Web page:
Joystick Labs is a local group that helps local game developers get started. They focus exclusively on helping launch the next gen of video game companies. Yeas ago I had the pleasure of meeting one of the co-founders – Juan Benito at one of the Triangle Game Initiative events. His passion for the industry and local developers was infective. He doesn’t know this, but he helped inspire me to start this blog, and eventually the podcast once we get it going.
Anyway, Joystick Labs has been around for over two years and has announced their next sign-up for teams which can be selected for their support. Prior teams include Lab Rats Studio, Mighty Rabbit Studios, Nix Hydra Games, GaleForce Logic, Inari Games, Buckle Up Game Studios, and Wefiends. As you can see the local community has a great set of game developers for many platforms.
If you want to apply for a bit of acceleration, go over to Joystick Labs and apply between March 6th and May 25 for the upcoming session on August 20th. Good Luck!!
I the last week since the launch of the iPad, there has been a lot of noise about consumer reports‘ report on the iPad being too hot. It appears they are quickly revising their story. As an owner of all three generations of the iPad, I can say I have not experienced the heat problem. It could be because I don’t run the screen at fully brightness, it could be that I don’t play the right games, or it could be some other reason.
I believe it is because the problem is restricted to a limited use case, which is not valid. From the things I have heard over the last week the use case is as follows:
plugin in your iPad to charge
make sure your screen brightness is turn all the way up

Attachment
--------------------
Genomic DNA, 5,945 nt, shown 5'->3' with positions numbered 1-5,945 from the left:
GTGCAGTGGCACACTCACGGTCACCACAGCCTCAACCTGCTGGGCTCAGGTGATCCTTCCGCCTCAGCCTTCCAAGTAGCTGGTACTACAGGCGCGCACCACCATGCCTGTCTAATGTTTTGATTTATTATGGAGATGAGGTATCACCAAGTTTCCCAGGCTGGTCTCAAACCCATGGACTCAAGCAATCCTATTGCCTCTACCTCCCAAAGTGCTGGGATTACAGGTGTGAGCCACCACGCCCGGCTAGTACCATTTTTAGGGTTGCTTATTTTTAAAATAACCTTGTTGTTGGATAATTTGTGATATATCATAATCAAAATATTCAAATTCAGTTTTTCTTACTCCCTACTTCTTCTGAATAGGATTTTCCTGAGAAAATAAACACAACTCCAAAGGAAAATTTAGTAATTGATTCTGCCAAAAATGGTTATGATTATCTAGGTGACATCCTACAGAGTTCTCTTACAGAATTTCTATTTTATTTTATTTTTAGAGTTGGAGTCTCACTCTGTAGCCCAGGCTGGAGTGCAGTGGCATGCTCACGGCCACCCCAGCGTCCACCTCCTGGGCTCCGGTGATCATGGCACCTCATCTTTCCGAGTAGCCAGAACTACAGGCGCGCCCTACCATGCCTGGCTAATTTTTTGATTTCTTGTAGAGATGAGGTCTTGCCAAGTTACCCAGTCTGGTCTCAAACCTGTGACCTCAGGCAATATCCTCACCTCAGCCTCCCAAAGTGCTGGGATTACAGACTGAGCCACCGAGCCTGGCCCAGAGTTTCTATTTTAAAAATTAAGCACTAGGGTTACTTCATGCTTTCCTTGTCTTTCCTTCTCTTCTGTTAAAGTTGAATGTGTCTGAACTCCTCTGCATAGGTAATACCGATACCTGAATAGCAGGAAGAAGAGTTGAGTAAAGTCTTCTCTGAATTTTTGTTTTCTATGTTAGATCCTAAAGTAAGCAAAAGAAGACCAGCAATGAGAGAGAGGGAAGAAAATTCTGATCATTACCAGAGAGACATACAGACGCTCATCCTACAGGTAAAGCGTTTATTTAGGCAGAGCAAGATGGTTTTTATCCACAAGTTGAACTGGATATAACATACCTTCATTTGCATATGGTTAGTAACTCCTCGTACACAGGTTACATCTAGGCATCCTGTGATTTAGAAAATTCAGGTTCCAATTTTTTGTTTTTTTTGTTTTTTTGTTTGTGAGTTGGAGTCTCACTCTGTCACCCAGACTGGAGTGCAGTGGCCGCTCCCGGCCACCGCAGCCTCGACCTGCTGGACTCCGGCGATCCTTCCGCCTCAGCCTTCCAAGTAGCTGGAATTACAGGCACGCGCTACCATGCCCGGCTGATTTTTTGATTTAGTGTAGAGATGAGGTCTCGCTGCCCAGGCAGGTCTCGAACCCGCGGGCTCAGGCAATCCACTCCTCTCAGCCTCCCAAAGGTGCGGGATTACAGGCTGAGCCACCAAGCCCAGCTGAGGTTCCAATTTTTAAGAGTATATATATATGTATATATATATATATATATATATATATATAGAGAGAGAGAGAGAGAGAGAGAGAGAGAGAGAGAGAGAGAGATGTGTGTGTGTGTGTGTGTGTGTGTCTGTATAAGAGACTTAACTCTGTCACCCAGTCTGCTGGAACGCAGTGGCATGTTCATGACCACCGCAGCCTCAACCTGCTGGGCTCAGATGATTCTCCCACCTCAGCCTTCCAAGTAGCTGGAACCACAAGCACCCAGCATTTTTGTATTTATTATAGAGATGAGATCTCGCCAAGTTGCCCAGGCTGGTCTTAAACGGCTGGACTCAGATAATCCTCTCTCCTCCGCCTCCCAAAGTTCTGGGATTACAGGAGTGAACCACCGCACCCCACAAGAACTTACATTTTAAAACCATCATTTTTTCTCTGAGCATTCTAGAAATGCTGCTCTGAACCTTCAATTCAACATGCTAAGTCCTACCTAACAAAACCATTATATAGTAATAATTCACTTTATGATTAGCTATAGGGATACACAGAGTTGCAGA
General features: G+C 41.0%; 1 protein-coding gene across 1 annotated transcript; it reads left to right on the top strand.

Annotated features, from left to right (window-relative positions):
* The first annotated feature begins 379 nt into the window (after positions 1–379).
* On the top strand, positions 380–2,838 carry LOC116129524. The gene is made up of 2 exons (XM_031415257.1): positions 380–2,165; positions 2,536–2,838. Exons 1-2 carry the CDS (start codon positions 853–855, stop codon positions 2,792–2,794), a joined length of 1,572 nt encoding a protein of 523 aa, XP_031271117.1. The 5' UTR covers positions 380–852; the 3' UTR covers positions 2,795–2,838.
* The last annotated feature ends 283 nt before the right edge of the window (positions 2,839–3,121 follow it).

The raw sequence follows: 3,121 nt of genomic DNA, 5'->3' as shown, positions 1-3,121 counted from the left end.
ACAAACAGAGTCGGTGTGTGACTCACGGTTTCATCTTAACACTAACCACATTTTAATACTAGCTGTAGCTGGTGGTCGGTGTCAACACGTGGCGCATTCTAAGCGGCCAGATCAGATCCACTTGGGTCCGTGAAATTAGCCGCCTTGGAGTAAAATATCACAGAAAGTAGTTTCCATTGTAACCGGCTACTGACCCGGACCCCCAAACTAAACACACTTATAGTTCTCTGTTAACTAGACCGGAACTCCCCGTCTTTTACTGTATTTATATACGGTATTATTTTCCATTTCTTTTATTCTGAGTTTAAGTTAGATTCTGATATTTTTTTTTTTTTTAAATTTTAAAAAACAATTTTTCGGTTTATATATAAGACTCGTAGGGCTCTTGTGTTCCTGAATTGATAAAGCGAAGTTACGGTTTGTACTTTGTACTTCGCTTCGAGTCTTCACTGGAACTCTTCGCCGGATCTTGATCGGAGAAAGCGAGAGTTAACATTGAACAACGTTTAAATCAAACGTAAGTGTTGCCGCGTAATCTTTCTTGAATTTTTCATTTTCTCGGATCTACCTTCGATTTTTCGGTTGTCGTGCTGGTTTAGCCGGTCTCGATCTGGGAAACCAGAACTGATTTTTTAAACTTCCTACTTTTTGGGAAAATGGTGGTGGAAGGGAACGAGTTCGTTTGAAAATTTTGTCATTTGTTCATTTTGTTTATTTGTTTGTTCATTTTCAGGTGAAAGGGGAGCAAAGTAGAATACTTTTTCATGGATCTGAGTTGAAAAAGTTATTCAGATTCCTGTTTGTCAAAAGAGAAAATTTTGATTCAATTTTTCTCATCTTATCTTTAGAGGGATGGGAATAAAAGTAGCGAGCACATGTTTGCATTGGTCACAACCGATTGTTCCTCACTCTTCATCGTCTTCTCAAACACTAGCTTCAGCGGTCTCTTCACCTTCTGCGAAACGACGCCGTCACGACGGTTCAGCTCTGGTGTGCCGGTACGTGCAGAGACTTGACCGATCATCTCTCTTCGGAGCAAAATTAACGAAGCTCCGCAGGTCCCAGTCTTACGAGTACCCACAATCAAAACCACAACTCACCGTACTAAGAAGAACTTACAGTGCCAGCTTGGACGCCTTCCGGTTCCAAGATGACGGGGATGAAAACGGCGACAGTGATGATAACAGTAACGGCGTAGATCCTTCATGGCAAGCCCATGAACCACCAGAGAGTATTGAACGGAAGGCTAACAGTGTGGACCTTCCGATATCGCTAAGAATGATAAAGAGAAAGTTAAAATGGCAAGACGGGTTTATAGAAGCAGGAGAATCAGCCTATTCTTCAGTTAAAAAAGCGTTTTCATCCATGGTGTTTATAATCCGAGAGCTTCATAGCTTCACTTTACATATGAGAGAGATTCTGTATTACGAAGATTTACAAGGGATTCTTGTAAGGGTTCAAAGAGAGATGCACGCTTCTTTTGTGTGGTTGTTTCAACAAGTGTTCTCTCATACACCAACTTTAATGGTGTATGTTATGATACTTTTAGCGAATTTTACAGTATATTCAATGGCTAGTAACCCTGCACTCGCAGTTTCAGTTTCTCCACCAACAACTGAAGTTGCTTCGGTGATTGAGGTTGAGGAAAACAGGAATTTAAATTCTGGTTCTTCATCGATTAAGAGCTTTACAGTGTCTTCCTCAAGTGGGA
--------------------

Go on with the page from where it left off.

run a graphic intensive application like infinity blade II
wait for about 10-15 minutes
The great thing about the iPad, and tablets in general, is that it is a truly mobile device, you don’t hold it in your lap while it is plugged in. Laptops on the other hand, tend to be plugged in much more when using it around the house. I think that people who are experiencing this problem, are probably using the device wrong… To paraphrase an old doctor joke… “apple, my iPad is too hot when I use it wrong….’apple – well, don’t use it wrong.'”
Learn-cocos2d.com is the online home of the book “Learn iPhone and iPad cocos2d Game Programming” by Steffen Itterheim. This book is designed to help the beginning game programmer understand the cocos2d game library, which is a cross platform library that is targeted at 2d games.
Steffen does a great job of introducing you to the basics of game development while also showcasing various game types. The includes not only development concepts, but also includes information on other libraries and resources to help you get started with graphics, audio, and marketing.
Steffen includes not just code snippets, but working games that he uses to explain various concepts. Each of these are well commented and structured so that you can get started with your game.
While Steffen focuses exclusively on iPhone and iPad programming, the cocos2d library has been made available for android also. So if you are looking at developing games, you should check out the book, and get gaming!!
I hadn’t planned on doing reviews of hardware on this site, but here we go,